Impact of Process Emissions on Climate Offsets by Different Biochar Production Methods

Agricultural use of biochar is generally considered a sustainable and climate-friendly way to increase farm productivity. These benefits, however, depend on how biochar is produced. I have performed some preliminary calculations for a range of biochar production technologies using published data for methane emission and biochar carbon efficiency that suggest that most biochar production approaches do not achieve carbon-neutrality until several decades to centuries after production. Given that carbon payback periods longer than a decade are considered unacceptable for climate-change mitigation technologies, it is clear that the biochar industry faces a significant challenge to clean up production emissions if biochar is to continue to claim to be climate friendly. I have assembled a team of biochar production experts who have agreed to work together to refine the model I have developed and to write a peer-reviewed publication that addresses the issue of methane, nitrous-oxide, and soot emissions during biochar production. This paper will introduce the problem, identify emission levels and production approaches that retain the climate benefits of biochar, and recommend biochar production research priorities to decrease emissions of climate-warming gases and aerosols. Further, we plan to make open-source versions of the algorithm (code and spreadsheet formats) freely available, and to publish the paper in an open-access format to ensure maximum impact. The proposed work resonates with several research goals of the BIOAg program and the WSU Grand Challenge in Sustaining Resources by addressing renewable, non-polluting, and environmentally sound approaches to production of food (as enhanced by biochar amendments to soils) and bioenergy. By sounding the alarm, we hope to spur the industry to address production emissions and ensure its economic future.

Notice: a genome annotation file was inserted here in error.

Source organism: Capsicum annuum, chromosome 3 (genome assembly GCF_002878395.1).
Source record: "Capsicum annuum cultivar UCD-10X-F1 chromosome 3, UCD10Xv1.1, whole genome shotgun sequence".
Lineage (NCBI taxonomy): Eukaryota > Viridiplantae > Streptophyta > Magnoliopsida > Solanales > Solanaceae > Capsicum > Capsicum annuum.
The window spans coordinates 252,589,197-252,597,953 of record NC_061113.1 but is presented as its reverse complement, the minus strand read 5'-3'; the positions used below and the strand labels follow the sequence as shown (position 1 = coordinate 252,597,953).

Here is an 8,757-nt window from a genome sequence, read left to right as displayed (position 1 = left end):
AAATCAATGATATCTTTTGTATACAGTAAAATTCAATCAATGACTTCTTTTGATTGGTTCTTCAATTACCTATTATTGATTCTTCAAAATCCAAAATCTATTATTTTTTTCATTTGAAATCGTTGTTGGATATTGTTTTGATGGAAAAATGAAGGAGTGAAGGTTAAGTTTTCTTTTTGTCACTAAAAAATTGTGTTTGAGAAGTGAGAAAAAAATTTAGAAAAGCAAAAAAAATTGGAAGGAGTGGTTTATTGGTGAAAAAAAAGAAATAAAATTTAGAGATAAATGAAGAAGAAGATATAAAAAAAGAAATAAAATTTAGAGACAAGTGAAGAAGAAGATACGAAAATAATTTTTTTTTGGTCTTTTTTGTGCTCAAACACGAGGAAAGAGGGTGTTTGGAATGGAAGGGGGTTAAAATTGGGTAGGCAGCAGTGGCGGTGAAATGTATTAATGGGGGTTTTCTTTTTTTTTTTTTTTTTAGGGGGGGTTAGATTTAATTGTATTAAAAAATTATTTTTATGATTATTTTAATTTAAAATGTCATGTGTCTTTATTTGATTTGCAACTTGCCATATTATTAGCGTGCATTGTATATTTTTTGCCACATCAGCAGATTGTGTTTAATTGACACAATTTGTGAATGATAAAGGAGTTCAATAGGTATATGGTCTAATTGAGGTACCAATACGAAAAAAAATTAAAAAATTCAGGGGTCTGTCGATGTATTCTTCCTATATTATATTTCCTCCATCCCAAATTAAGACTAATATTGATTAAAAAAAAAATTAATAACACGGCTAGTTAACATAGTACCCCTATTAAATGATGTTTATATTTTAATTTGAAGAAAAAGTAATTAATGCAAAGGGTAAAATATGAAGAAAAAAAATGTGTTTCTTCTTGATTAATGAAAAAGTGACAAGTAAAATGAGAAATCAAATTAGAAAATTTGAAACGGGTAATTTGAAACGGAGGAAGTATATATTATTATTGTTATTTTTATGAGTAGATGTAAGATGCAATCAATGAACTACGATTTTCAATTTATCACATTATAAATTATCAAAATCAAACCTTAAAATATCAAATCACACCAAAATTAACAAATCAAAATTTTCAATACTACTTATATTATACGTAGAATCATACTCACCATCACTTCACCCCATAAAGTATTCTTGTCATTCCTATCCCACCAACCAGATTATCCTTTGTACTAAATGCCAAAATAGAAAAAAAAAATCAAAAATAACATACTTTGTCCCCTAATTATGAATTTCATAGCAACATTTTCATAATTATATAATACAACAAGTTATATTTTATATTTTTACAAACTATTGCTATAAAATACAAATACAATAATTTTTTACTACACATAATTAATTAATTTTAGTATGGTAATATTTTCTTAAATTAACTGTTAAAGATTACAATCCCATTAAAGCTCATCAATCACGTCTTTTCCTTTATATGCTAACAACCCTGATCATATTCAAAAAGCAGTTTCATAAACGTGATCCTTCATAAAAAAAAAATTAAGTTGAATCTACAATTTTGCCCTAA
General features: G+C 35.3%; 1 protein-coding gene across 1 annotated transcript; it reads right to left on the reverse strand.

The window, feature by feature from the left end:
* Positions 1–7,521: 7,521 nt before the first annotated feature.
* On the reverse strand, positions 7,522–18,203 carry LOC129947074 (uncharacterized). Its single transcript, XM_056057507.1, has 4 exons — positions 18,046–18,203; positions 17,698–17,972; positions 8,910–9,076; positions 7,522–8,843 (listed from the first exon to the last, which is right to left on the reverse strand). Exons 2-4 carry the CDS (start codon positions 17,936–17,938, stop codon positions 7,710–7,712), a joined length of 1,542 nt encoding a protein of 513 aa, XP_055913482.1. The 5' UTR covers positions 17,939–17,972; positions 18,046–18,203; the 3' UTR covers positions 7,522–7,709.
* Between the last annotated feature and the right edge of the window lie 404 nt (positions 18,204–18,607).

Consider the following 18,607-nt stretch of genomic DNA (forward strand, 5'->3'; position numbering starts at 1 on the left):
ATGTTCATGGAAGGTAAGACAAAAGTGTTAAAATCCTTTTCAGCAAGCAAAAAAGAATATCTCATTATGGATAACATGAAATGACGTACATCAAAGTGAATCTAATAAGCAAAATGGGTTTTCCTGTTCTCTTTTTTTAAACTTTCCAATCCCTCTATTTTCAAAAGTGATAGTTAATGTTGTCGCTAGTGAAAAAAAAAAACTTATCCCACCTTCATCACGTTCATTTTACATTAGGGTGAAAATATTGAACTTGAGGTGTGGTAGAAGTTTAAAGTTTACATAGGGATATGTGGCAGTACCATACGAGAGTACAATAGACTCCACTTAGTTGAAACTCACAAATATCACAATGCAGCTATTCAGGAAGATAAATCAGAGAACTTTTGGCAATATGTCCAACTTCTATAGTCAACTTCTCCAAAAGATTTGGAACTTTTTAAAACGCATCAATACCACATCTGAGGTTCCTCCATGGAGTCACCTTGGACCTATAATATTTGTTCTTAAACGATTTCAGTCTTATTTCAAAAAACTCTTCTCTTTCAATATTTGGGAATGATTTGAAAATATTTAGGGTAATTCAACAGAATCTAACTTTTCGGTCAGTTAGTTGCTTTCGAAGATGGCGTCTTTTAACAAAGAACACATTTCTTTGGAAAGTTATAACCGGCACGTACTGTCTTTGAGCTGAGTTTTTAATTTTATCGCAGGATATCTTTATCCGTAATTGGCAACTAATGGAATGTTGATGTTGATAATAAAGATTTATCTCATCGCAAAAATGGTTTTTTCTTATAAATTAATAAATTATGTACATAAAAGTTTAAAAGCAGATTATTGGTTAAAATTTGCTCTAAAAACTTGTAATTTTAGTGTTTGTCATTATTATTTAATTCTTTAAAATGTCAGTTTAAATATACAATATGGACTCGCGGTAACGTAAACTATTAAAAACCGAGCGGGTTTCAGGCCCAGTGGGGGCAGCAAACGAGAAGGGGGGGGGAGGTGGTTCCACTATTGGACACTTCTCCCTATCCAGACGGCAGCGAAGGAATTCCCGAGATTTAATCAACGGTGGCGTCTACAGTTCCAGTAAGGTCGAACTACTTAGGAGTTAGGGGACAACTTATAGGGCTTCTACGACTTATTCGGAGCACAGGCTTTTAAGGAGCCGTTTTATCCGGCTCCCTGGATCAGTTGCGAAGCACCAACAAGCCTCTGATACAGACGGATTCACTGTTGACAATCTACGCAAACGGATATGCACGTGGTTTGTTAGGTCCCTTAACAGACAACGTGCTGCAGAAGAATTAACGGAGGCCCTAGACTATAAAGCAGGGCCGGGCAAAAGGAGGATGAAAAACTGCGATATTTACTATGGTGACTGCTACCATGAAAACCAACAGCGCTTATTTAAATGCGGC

Grant Information

  • Project ID: 190
  • Project Status: Reporting Overdue


  • Principal Investigator(s): Amonette, J.
  • Grant Amount: $11,670